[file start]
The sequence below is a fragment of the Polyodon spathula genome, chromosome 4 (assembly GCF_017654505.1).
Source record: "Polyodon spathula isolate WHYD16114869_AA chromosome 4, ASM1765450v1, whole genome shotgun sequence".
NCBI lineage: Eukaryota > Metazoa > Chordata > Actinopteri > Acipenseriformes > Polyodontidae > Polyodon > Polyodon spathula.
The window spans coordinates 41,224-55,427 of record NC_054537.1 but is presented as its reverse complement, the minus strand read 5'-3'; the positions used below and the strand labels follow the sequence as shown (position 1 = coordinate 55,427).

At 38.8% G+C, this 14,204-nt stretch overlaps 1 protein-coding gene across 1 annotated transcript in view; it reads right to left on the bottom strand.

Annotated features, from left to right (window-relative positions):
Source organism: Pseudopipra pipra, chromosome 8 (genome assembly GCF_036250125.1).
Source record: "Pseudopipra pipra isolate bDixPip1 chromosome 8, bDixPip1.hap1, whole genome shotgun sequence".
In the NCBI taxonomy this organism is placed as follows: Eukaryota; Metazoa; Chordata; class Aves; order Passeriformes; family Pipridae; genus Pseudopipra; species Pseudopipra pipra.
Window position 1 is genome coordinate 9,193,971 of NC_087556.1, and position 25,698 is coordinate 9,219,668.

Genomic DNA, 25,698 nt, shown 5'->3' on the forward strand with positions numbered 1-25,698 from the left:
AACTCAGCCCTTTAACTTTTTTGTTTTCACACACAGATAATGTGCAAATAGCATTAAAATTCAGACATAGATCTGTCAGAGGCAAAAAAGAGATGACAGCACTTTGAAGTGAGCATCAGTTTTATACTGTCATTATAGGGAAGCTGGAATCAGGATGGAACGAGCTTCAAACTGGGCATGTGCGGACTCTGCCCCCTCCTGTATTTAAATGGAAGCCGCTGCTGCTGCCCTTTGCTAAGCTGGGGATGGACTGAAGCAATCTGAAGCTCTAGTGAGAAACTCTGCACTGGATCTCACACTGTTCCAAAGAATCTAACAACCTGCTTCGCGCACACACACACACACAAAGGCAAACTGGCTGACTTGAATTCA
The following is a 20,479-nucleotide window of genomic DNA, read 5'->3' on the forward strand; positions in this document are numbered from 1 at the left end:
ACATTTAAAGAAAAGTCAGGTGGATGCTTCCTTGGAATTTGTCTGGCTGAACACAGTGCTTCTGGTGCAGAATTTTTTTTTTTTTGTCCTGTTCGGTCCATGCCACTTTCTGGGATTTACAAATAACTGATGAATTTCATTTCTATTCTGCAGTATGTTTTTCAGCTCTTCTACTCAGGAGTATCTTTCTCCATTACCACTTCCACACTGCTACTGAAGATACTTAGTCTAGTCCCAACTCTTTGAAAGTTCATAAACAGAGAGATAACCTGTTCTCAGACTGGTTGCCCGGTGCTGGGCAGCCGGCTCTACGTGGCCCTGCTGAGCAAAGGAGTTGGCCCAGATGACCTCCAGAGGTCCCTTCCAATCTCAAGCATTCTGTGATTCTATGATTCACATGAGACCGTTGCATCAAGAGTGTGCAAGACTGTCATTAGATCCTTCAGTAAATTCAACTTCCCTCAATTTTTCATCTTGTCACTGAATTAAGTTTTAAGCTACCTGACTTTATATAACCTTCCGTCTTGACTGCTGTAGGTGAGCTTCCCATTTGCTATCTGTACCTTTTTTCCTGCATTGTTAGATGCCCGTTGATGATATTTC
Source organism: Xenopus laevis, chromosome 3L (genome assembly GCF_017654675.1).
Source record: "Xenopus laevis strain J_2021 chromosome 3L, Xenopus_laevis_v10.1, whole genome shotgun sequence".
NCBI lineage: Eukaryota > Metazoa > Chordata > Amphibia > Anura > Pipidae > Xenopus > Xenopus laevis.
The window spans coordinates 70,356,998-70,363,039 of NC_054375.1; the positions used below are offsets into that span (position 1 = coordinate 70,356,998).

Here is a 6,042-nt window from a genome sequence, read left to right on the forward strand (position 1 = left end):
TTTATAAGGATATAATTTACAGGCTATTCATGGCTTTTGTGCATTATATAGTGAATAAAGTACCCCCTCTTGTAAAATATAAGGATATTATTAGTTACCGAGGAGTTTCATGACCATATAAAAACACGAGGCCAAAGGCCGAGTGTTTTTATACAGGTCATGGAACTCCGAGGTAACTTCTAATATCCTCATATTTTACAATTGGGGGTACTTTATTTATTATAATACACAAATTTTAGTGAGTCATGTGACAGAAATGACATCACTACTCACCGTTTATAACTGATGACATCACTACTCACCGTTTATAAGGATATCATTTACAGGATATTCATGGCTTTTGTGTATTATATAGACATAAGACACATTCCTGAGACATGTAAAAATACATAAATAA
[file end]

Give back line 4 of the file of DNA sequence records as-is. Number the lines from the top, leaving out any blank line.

The window spans coordinates 41,224-55,427 of record NC_054537.1 but is presented as its reverse complement, the minus strand read 5'-3'; the positions used below and the strand labels follow the sequence as shown (position 1 = coordinate 55,427).